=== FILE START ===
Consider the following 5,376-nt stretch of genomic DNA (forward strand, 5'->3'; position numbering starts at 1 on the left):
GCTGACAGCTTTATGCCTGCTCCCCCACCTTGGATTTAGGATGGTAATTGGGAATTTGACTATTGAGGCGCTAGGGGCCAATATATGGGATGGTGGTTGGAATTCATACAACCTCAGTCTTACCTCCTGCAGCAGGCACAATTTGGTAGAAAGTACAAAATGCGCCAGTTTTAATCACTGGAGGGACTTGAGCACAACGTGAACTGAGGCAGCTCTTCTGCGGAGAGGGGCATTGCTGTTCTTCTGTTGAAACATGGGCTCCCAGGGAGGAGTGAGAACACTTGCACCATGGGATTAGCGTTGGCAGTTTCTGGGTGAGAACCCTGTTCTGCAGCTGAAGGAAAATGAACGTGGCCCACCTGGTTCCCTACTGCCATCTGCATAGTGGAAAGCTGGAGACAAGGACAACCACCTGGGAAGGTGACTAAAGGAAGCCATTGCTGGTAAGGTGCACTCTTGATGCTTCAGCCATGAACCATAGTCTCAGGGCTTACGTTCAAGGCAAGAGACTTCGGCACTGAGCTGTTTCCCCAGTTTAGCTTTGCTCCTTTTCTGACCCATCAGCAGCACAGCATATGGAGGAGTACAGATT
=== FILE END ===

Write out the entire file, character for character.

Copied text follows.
Consider the following 5,376-nt stretch of genomic DNA (forward strand, 5'->3'; position numbering starts at 1 on the left):
GCTGACAGCTTTATGCCTGCTCCCCCACCTTGGATTTAGGATGGTAATTGGGAATTTGACTATTGAGGCGCTAGGGGCCAATATATGGGATGGTGGTTGGAATTCATACAACCTCAGTCTTACCTCCTGCAGCAGGCACAATTTGGTAGAAAGTACAAAATGCGCCAGTTTTAATCACTGGAGGGACTTGAGCACAACGTGAACTGAGGCAGCTCTTCTGCGGAGAGGGGCATTGCTGTTCTTCTGTTGAAACATGGGCTCCCAGGGAGGAGTGAGAACACTTGCACCATGGGATTAGCGTTGGCAGTTTCTGGGTGAGAACCCTGTTCTGCAGCTGAAGGAAAATGAACGTGGCCCACCTGGTTCCCTACTGCCATCTGCATAGTGGAAAGCTGGAGACAAGGACAACCACCTGGGAAGGTGACTAAAGGAAGCCATTGCTGGTAAGGTGCACTCTTGATGCTTCAGCCATGAACCATAGTCTCAGGGCTTACGTTCAAGGCAAGAGACTTCGGCACTGAGCTGTTTCCCCAGTTTAGCTTTGCTCCTTTTCTGACCCATCAGCAGCACAGCATATGGAGGAGTACAGATT